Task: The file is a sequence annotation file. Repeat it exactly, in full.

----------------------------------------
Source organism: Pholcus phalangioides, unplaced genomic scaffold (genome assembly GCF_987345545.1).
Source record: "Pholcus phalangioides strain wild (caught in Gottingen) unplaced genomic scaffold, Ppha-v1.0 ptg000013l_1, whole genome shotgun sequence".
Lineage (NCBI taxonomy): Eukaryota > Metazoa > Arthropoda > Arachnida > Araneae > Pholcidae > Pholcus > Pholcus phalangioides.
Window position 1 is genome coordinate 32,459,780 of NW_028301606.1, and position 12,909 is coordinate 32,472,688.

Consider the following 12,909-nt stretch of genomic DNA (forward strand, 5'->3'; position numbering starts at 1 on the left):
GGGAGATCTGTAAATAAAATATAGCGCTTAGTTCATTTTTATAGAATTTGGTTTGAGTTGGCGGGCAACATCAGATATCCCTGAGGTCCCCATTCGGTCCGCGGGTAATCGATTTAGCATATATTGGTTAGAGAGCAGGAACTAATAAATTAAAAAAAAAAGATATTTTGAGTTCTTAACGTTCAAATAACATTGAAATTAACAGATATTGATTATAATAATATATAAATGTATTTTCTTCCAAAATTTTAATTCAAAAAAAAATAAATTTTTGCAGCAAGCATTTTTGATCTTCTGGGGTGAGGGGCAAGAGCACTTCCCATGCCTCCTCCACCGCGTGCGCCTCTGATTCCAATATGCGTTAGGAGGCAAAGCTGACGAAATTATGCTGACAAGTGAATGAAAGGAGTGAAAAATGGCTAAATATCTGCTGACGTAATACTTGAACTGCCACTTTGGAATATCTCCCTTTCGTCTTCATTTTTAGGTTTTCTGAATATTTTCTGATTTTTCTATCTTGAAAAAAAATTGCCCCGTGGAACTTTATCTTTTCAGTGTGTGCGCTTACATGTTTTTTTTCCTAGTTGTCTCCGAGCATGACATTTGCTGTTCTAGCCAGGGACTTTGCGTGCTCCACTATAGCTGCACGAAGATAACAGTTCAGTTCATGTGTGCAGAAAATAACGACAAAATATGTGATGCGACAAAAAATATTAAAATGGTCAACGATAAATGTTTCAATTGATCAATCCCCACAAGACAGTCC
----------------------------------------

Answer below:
Source organism: Pholcus phalangioides, unplaced genomic scaffold (genome assembly GCF_987345545.1).
Source record: "Pholcus phalangioides strain wild (caught in Gottingen) unplaced genomic scaffold, Ppha-v1.0 ptg000013l_1, whole genome shotgun sequence".
Lineage (NCBI taxonomy): Eukaryota > Metazoa > Arthropoda > Arachnida > Araneae > Pholcidae > Pholcus > Pholcus phalangioides.
Window position 1 is genome coordinate 32,459,780 of NW_028301606.1, and position 12,909 is coordinate 32,472,688.

Consider the following 12,909-nt stretch of genomic DNA (forward strand, 5'->3'; position numbering starts at 1 on the left):
GGGAGATCTGTAAATAAAATATAGCGCTTAGTTCATTTTTATAGAATTTGGTTTGAGTTGGCGGGCAACATCAGATATCCCTGAGGTCCCCATTCGGTCCGCGGGTAATCGATTTAGCATATATTGGTTAGAGAGCAGGAACTAATAAATTAAAAAAAAAAGATATTTTGAGTTCTTAACGTTCAAATAACATTGAAATTAACAGATATTGATTATAATAATATATAAATGTATTTTCTTCCAAAATTTTAATTCAAAAAAAAATAAATTTTTGCAGCAAGCATTTTTGATCTTCTGGGGTGAGGGGCAAGAGCACTTCCCATGCCTCCTCCACCGCGTGCGCCTCTGATTCCAATATGCGTTAGGAGGCAAAGCTGACGAAATTATGCTGACAAGTGAATGAAAGGAGTGAAAAATGGCTAAATATCTGCTGACGTAATACTTGAACTGCCACTTTGGAATATCTCCCTTTCGTCTTCATTTTTAGGTTTTCTGAATATTTTCTGATTTTTCTATCTTGAAAAAAAATTGCCCCGTGGAACTTTATCTTTTCAGTGTGTGCGCTTACATGTTTTTTTTCCTAGTTGTCTCCGAGCATGACATTTGCTGTTCTAGCCAGGGACTTTGCGTGCTCCACTATAGCTGCACGAAGATAACAGTTCAGTTCATGTGTGCAGAAAATAACGACAAAATATGTGATGCGACAAAAAATATTAAAATGGTCAACGATAAATGTTTCAATTGATCAATCCCCACAAGACAGTCC